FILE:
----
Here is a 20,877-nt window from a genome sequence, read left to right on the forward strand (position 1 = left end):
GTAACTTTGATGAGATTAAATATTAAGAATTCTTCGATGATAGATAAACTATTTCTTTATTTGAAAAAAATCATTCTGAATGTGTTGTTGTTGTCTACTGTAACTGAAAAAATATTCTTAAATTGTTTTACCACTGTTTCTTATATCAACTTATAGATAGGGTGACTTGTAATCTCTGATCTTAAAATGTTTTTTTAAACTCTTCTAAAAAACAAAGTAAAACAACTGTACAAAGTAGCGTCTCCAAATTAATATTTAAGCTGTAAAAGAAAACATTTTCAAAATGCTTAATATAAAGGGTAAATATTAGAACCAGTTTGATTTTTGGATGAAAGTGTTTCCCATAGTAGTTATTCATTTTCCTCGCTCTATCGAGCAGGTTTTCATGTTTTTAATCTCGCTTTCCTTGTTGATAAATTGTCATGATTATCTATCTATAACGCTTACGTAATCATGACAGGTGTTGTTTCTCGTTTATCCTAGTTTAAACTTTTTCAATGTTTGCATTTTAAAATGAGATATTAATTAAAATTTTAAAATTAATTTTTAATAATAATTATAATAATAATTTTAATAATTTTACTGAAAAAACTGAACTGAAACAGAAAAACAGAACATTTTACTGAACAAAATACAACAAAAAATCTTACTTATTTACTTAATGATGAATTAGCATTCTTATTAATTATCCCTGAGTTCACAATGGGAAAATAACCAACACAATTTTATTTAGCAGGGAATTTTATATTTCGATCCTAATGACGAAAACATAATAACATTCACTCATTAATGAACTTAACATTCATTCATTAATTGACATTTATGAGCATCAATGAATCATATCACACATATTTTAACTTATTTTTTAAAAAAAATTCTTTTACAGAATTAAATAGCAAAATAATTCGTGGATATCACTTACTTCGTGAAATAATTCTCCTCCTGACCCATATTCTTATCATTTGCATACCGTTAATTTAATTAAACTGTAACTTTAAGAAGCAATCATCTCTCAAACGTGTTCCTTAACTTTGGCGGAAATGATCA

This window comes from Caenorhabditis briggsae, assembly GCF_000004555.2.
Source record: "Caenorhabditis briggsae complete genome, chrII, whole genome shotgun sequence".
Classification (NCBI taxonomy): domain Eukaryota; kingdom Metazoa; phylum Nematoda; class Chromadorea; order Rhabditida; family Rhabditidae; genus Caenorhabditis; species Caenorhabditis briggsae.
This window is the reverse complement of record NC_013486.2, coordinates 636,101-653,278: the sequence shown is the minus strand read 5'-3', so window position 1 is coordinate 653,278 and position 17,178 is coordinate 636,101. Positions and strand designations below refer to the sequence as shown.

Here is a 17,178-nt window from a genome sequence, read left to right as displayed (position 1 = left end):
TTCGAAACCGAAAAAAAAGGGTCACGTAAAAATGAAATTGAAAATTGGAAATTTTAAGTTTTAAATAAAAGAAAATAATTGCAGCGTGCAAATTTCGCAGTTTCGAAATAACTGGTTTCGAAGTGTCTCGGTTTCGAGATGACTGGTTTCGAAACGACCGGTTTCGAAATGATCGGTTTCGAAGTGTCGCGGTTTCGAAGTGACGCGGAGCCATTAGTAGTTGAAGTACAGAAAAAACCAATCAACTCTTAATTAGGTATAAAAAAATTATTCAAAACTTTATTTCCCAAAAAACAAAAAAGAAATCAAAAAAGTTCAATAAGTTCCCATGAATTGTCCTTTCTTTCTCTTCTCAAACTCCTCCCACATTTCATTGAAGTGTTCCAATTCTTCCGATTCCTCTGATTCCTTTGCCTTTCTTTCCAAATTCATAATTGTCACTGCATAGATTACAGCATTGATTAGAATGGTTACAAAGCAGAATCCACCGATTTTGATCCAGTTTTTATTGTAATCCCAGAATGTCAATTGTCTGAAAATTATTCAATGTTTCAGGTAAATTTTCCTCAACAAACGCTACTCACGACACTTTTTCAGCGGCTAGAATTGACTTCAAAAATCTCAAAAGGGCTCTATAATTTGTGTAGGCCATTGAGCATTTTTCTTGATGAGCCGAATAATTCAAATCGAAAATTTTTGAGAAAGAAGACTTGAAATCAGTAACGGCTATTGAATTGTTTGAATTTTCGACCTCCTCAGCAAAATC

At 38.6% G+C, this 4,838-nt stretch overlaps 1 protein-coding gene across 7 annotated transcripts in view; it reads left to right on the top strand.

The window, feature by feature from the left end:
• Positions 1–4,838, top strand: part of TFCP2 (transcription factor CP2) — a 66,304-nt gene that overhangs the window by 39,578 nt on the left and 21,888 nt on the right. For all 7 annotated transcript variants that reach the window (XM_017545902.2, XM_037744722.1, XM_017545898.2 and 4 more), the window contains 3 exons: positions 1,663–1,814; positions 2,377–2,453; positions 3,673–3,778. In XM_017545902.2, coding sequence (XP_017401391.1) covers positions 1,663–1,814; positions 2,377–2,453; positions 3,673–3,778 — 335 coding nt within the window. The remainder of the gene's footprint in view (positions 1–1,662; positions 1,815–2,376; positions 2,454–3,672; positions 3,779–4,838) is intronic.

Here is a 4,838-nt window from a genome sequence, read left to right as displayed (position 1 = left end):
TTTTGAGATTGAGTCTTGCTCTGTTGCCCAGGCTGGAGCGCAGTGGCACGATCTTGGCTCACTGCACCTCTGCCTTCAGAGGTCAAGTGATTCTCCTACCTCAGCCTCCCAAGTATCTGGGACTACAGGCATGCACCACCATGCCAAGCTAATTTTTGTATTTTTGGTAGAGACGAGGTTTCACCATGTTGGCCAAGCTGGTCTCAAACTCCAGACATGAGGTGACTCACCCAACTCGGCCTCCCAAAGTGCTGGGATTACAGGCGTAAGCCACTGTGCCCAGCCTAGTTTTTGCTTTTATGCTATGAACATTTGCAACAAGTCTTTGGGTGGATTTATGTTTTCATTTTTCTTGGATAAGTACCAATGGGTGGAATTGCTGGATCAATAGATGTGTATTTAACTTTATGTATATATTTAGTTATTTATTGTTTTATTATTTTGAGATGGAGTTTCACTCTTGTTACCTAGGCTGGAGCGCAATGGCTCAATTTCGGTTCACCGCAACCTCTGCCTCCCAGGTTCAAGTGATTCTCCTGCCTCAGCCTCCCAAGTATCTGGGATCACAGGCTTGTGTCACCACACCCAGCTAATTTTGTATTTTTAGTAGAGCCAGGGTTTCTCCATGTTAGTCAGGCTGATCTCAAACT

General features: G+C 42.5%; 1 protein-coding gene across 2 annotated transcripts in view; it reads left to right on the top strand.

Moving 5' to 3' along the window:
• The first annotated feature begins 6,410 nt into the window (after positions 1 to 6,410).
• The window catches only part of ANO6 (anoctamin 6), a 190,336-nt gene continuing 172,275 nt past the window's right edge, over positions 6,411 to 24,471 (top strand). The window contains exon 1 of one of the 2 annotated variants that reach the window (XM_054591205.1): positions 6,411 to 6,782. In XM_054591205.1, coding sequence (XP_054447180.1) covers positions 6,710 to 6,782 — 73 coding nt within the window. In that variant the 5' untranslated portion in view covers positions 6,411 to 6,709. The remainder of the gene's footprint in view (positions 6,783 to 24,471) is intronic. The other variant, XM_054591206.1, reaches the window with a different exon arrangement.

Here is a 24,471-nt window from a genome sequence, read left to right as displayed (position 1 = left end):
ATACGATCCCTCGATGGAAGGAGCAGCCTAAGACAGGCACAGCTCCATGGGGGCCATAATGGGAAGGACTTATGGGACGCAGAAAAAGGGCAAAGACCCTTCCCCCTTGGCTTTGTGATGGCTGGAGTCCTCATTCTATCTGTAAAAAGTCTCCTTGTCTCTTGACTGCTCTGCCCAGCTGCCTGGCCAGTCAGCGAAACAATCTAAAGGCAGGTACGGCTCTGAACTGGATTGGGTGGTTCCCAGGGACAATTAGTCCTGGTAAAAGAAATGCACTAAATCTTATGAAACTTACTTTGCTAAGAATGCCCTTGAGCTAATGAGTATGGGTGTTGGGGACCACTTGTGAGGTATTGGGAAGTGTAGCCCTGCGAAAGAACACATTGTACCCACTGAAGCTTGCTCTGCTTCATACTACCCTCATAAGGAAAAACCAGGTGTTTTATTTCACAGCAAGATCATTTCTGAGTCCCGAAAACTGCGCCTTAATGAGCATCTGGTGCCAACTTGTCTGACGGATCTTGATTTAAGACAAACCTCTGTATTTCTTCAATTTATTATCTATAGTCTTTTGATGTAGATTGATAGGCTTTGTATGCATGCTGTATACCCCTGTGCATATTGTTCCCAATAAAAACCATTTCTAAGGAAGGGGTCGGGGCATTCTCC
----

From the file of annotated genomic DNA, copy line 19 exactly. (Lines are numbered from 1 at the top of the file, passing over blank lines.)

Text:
ATACGATCCCTCGATGGAAGGAGCAGCCTAAGACAGGCACAGCTCCATGGGGGCCATAATGGGAAGGACTTATGGGACGCAGAAAAAGGGCAAAGACCCTTCCCCCTTGGCTTTGTGATGGCTGGAGTCCTCATTCTATCTGTAAAAAGTCTCCTTGTCTCTTGACTGCTCTGCCCAGCTGCCTGGCCAGTCAGCGAAACAATCTAAAGGCAGGTACGGCTCTGAACTGGATTGGGTGGTTCCCAGGGACAATTAGTCCTGGTAAAAGAAATGCACTAAATCTTATGAAACTTACTTTGCTAAGAATGCCCTTGAGCTAATGAGTATGGGTGTTGGGGACCACTTGTGAGGTATTGGGAAGTGTAGCCCTGCGAAAGAACACATTGTACCCACTGAAGCTTGCTCTGCTTCATACTACCCTCATAAGGAAAAACCAGGTGTTTTATTTCACAGCAAGATCATTTCTGAGTCCCGAAAACTGCGCCTTAATGAGCATCTGGTGCCAACTTGTCTGACGGATCTTGATTTAAGACAAACCTCTGTATTTCTTCAATTTATTATCTATAGTCTTTTGATGTAGATTGATAGGCTTTGTATGCATGCTGTATACCCCTGTGCATATTGTTCCCAATAAAAACCATTTCTAAGGAAGGGGTCGGGGCATTCTCC